The Indiana State Department of Health reported 42 additional confirmed deaths since Friday, bringing the state’s total to 2,240. The state announced nearly 40,000 total confirmed cases, with more than 348,000 Hoosiers tested.
The Indiana State Department of Health is making it easier for Hoosiers to get tested for COVID-19 and assess their risk with a map of positive cases by zip code.
Indiana Health Commissioner Dr. Kris Box announced, starting Monday, anyone who wants a COVID-19 test can get one at OptumServe testing sites – regardless of whether they have symptoms or belong to a high-risk group.
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On Monday, the Indiana State Department of Health will launch a new update to its dashboard to show how many COVID-19 positive cases there are by zip code.
Box says she’s received questions about how cases break down on a smaller scale than counties.
“I personally look at that as I look at some of our disparate populations or populations that we know are hit harder with this and can focus on particular zip codes to see what those numbers are,” Box says.
Indianapolis-based Simon Property Group is suing one of its largest tenants for unpaid rent during the coronavirus pandemic. The lawsuit highlights just one of the company’s recent moves due to COVID-19.
The lawsuit filed by Simon in Delaware state court claims The Gap failed to pay nearly $66 million in rent and other charges during months when the retailer was closed.
Indiana University Kelley School of Business Center for Education and Research in Retail director John Talbott says it sends a message that Simon will hold tenants to their lease obligations.
“That’s the main message I see is that there’s just not possible for Simon to allow Gap to not just pay without trying to enforce it through the courts, because everybody would just not pay,” says Talbott.
The Indianapolis City-County Council met last week and business included a COVID-19 update, new proposals for using federal funding and a resolution declaring racism a public health crisis.
The resolution could mean more funding and research to address systemic change. Council President Vop Osili says the council is committed to tackling racism.
“To consider our own decisions and actions through the lens of racial equity and to increase our accountability to those we are privileged to serve,” says Osili.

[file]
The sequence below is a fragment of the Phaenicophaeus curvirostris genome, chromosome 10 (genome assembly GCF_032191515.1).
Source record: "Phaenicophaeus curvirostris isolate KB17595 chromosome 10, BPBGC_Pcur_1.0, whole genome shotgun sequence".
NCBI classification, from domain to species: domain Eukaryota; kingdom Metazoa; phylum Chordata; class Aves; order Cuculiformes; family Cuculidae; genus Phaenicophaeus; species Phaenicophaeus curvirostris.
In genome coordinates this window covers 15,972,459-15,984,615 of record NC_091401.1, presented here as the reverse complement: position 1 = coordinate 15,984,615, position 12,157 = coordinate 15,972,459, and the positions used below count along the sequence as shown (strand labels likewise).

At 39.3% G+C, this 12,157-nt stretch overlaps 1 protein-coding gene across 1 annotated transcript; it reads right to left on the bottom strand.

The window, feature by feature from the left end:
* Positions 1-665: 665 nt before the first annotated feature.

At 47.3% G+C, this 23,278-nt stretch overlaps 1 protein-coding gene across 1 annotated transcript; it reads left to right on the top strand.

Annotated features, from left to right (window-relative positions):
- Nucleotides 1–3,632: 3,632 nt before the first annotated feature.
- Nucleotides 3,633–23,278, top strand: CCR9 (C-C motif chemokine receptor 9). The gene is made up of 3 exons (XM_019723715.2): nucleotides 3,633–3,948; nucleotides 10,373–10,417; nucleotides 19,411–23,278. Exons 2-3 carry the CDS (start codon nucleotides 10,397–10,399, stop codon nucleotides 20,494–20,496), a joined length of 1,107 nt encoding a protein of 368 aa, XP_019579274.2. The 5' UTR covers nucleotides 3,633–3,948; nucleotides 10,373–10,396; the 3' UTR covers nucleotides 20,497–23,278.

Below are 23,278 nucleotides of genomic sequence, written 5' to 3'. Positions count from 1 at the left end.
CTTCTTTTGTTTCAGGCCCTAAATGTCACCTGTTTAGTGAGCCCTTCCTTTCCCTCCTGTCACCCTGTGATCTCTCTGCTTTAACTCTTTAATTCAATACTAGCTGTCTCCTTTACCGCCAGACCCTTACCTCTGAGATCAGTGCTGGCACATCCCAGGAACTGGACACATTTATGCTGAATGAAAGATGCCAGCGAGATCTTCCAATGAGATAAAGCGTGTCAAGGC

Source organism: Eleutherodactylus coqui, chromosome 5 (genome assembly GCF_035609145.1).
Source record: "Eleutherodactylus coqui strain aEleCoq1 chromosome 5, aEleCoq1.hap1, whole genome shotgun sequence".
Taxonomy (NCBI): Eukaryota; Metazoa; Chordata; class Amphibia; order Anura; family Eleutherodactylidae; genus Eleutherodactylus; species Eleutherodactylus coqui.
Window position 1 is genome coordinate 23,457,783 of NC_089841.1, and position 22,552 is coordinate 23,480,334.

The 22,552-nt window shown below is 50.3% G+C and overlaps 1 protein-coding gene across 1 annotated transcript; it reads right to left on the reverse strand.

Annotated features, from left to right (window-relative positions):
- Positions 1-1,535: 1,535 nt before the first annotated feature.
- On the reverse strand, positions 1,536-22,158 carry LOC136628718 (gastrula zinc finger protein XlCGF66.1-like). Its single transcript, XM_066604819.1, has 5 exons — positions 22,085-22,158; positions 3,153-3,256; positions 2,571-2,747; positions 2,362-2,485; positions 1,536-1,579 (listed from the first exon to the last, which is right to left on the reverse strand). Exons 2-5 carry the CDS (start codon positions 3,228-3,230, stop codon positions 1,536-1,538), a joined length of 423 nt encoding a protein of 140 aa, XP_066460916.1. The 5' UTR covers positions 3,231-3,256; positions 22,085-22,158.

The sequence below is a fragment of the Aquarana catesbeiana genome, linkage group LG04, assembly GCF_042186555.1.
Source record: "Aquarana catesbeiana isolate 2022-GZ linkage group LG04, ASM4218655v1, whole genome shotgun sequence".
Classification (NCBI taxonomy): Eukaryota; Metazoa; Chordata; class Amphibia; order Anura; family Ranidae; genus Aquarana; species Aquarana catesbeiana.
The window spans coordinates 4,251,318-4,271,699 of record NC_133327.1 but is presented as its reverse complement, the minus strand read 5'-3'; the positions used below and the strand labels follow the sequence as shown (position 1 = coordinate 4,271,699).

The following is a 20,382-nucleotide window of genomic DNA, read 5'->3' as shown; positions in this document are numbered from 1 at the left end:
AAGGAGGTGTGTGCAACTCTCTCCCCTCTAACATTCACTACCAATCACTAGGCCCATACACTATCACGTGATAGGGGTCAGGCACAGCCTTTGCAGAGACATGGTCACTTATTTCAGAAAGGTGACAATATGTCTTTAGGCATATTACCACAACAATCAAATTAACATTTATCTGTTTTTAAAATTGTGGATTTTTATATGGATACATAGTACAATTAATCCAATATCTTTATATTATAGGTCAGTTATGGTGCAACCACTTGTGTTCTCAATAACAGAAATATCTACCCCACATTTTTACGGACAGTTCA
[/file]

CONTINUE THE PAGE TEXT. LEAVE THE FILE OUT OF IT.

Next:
Fairbanks School of Public Health Dean Paul Halverson addressed the council and says racism and social issues directly impact the health outcomes of black people.
“Are substantially worse if you are a person of color, and that also is true when it comes to COVID-19,” says Halverson.
Marion County Public Health Director Virgina Caine gave a COVID-19 update. Caine says the county is moving in the right direction but she is concerned about a spike.
Higher education institutions have been asked to take a 7 percent cut in response to the COVID-19 pandemic.
As the state confronts budget shortfalls, Gov. Eric Holcomb says other state agencies were asked to make cuts before K-12 and higher education.
“These are difficult decisions. Decisions we don’t want to make or like to make, but under these circumstances, we have to,” Holcomb says.
Indiana Office of Management and Budget director Cris Johnston says education accounts for more than 50 percent of the state’s annual budget.
He currently predicts the state will have a $2 billion budget shortfall because of “Stay-At-Home” business closures.
While doctors and nurses are risking their lives working with COVID-19 patients in hospitals, some are risking theirs working in stores and making deliveries. Indiana Public Broadcasting’s Rebecca Thiele has been talking with other essential workers whose stories need to be told.
Dennis Osborn is a janitorial contractor who works for a pharmaceutical company in Indianapolis. He says he’s thankful he’s been able to work during the “Stay-At-Home” order — construction contractors working for the company haven’t been as lucky.
“The first guy told me he was going seven weeks. I couldn’t survive seven weeks on my paycheck,” Osborn says.
Osborn says he’s worked during the “Stay-At-Home” order except for a few days when he felt sick. He worries about the spread of the virus because he doesn’t have a thermometer at home and says his janitorial company hasn’t been screening its workers.